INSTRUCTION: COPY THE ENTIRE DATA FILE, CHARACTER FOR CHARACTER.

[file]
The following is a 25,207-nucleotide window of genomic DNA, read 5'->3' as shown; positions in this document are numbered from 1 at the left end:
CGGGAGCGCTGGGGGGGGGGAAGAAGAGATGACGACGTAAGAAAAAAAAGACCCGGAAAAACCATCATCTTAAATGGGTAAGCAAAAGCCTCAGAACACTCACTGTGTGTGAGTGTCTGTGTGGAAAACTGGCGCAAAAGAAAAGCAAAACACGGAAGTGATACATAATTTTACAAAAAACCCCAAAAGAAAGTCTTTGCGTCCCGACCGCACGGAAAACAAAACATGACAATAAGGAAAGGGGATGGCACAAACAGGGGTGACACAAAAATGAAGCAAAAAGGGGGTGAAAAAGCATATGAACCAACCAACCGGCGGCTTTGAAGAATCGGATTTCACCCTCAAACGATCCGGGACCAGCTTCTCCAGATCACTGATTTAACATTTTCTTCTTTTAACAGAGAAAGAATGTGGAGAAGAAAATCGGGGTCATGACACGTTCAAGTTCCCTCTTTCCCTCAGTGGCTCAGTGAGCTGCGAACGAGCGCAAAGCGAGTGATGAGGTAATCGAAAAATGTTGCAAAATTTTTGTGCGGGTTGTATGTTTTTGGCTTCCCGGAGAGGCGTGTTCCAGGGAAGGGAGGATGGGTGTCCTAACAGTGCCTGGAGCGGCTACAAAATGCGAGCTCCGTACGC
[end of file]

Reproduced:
The following is a 25,207-nucleotide window of genomic DNA, read 5'->3' as shown; positions in this document are numbered from 1 at the left end:
CGGGAGCGCTGGGGGGGGGGAAGAAGAGATGACGACGTAAGAAAAAAAAGACCCGGAAAAACCATCATCTTAAATGGGTAAGCAAAAGCCTCAGAACACTCACTGTGTGTGAGTGTCTGTGTGGAAAACTGGCGCAAAAGAAAAGCAAAACACGGAAGTGATACATAATTTTACAAAAAACCCCAAAAGAAAGTCTTTGCGTCCCGACCGCACGGAAAACAAAACATGACAATAAGGAAAGGGGATGGCACAAACAGGGGTGACACAAAAATGAAGCAAAAAGGGGGTGAAAAAGCATATGAACCAACCAACCGGCGGCTTTGAAGAATCGGATTTCACCCTCAAACGATCCGGGACCAGCTTCTCCAGATCACTGATTTAACATTTTCTTCTTTTAACAGAGAAAGAATGTGGAGAAGAAAATCGGGGTCATGACACGTTCAAGTTCCCTCTTTCCCTCAGTGGCTCAGTGAGCTGCGAACGAGCGCAAAGCGAGTGATGAGGTAATCGAAAAATGTTGCAAAATTTTTGTGCGGGTTGTATGTTTTTGGCTTCCCGGAGAGGCGTGTTCCAGGGAAGGGAGGATGGGTGTCCTAACAGTGCCTGGAGCGGCTACAAAATGCGAGCTCCGTACGC